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CHSH inequality is defined in the following way. Let $Q, R, S, T$ be two outcomes $\{\pm 1\}$ measurements. The measurements are chosen in a certain way, but that is not our concern right now. We know that a state $|\psi\rangle$ would not admit to any hidden variable representation if it violates the following inequality:

$$ \langle\psi| (\langle QS \rangle + \langle RS \rangle + \langle RT \rangle - \langle QT \rangle)|\psi\rangle \le 2, $$ where, $\langle . \rangle$ is defined as the expected value of those operators with respect to $|\psi \rangle$. My question is, why do we have a negative sign for $\langle QT \rangle$? Could we not have any other constant on the right and have all positive terms on the left? Why does it work?

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Imagine you had a general formula $$ C=a_1QS+a_2RS+a_3RT+a_4QT. $$ Algebraically, we know that if $Q$, $S$, $R$ and $T$ are random variables with values $\pm 1$, then each term such as $QS\in\{\pm 1\}$. Hence, there is a trivial bound $$ C\leq |a_1|+|a_2|+|a_3|+|a_4| =C_\max. $$ This can never be beaten by any model, be it local hidden variable, quantum, post-quantum.... So, if there exists a local hidden variable model that achieves $C=C_\max$ for a particular set of $\{a_i\}$, then that set of $\{a_i\}$ is not very interesting to us because there's no possibility of getting a contradiction between the LHV prediction and the quantum case (for example).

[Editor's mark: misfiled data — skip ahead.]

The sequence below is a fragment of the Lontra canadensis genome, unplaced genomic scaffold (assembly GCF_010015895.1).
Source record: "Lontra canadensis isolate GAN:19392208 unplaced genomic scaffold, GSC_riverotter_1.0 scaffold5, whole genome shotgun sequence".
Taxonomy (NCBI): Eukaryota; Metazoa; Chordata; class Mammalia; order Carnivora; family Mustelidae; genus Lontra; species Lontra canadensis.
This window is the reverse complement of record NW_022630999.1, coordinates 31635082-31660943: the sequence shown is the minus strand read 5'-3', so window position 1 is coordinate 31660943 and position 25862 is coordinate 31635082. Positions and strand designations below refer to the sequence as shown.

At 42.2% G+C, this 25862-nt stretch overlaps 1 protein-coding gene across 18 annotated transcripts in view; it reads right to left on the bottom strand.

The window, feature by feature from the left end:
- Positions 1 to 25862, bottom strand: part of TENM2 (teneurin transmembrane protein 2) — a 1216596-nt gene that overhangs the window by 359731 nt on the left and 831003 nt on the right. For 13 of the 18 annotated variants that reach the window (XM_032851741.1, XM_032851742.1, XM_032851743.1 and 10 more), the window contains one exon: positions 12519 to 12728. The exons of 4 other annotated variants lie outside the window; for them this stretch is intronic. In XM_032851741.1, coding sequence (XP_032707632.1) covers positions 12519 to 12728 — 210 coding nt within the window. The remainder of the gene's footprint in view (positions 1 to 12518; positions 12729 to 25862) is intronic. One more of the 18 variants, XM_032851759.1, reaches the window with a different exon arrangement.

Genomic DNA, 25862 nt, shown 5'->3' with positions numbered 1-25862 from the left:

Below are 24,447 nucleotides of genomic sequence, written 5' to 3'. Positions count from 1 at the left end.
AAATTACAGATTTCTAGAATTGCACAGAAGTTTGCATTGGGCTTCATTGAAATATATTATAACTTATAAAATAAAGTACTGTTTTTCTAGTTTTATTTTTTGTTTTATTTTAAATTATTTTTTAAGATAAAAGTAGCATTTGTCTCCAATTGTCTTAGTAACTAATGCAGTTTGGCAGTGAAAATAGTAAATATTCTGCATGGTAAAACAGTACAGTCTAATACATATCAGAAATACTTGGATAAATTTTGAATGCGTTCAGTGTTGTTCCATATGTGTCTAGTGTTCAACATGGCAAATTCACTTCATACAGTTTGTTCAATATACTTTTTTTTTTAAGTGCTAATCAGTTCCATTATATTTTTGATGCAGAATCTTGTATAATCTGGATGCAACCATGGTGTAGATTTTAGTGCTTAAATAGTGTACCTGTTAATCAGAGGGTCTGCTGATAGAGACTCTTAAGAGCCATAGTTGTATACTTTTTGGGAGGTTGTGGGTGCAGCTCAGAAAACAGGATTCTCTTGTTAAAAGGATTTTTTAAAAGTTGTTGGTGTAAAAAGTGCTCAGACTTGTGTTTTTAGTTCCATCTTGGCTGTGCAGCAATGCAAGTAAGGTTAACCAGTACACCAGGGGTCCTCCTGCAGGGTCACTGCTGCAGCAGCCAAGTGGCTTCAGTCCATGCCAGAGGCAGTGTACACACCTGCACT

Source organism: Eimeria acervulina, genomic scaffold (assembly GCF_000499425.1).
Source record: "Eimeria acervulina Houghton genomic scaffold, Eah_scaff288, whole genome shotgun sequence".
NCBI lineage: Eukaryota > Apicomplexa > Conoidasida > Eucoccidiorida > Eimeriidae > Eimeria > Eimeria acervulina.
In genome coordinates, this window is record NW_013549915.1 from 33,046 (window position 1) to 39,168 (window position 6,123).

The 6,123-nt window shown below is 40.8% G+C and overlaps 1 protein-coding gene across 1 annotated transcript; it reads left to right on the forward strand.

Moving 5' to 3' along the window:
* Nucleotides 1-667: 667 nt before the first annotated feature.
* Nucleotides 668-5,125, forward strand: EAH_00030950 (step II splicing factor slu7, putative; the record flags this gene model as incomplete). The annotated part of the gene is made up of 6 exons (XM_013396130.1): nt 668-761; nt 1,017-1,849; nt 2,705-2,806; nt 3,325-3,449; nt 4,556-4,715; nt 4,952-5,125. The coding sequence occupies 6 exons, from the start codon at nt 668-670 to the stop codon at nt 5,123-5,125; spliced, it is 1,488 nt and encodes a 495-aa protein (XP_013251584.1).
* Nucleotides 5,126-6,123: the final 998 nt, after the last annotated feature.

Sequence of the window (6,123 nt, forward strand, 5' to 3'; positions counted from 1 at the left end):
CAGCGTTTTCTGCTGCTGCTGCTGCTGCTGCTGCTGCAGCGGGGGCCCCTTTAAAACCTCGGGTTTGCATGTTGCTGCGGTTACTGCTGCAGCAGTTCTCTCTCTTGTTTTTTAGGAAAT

In particular, if all the $a_i$ are positive, then the choices $Q=R=S=T=1$ saturate the bound. You can also check all cases where an even number of the $\{a_i\}$ are negative - you can always find a deterministic assignment to the random variables that saturates the $C_\max$ bound. So, for it to be interesting, we need an odd number of negative signs in the coefficients.

The particular choice of the numbers themselves is not so important, except that, ideally, you'd like as large a difference as possible between the value that an LHV can achieve and some other model can be predicted to achieve so that, experimentally, you've got the best chance of observing it. I won't go through the detail here but, given there's a large permutation symmetry, you might not be surprised to find that all the coefficients being equal fulfils this desire.

To give a vague illustration: let $a_1$, $a_2$, $a_3$ be positive, and $a_4$ be negative. $C_\max=a_1+a_2+a_3-a_4$. One choice of LHV is every variable being 1, so we can achieve the value $a_1+a_2+a_3+a_4$, making the gap between the two $2|a_4|$. So you'd think to make $|a_4|$ as large as possible. However, another choice is to set $T=-1$, in which case your LHV can achieve $a_1+a_2-a_3-a_4$, yielding a gap of $2|a_3|$. Which is bigger? Obviously whichever term is larger. The best balance is to set $|a_3|=|a_4|$. Repeat for other possibilities.

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